Tuesday, October 14, 2014

Double Ugly Rig

Trout I caught on a jig/fly tandem rig last week were about
evenly divided between taking the jig and the fly.
Fly-fishermen commonly use dropper flies, drifting a nymph beneath a bushy dry fly, a pair of nymphs or some other combination, and I've recently found good pond fishing success with by trailing a No. 10 or 12 Hare's Ear or other nymph behind an Ugly Bug, which is my name for any hair jig I tie. The idea of the rig is have something a bit smaller and freer moving trailing the Ugly Bug. When a fish turns on the bigger bug but resists hitting, the smaller offering behind it provides a second chance at an easier target.

Knowing I'd be fishing mountain streams last week, I tied up a handful if "Ugly Nymphs," creating buggy offerings from fur, feathers and No. 8 (the smallest size I had at the time) Daiichi Bleeding Bait octopus-style hooks. I didn't try them at the Nantahala because the stream was high and somewhat stained, so the fish were already in reaction mode. Big Snowbird was super clear, though, so after we'd fished a while I decided to tie a bit of 4-pound leader to the bend of my Ugly Bug hook and tie an Ugly Nymph to the terminal end. The one I chose was all peacock, with a narrow, peacock wrapped body and a few short strands of peacock hurl creating a tail. It looked buggy to me, but I'm not a trout.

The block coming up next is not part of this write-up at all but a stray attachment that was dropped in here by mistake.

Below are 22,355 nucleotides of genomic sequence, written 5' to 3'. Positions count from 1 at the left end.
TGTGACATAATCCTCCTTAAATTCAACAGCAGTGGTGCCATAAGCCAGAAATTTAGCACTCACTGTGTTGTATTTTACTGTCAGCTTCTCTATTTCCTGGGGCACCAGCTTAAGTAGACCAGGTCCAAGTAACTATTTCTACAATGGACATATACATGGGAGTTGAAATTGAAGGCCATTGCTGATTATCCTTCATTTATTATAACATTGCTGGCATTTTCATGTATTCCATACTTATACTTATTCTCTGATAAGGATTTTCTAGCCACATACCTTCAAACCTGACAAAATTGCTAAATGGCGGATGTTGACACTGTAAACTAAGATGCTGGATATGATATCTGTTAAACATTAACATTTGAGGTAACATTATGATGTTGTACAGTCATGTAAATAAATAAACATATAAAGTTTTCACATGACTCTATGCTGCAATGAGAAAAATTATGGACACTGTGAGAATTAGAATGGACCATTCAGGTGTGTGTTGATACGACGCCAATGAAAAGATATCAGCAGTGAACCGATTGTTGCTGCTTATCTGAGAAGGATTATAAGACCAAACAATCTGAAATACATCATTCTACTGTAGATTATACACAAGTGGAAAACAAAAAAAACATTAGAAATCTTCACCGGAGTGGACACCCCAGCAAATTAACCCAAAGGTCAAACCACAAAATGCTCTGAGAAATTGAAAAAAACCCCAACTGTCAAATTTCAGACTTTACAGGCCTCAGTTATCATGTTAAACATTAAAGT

Some fish agreed. Whether I caught more fish than I would have without it I really don't know, but my catch was split about half and half between the jig and the fly from the time I added the trailer, so I tend to think that at least a couple of those fish would not have hit the jig alone.

I've since gotten some smaller hooks of the same style, and I have some specific bugs in mind that I want to tie and try. In other words, the Double Ugly experiment has only just begun!

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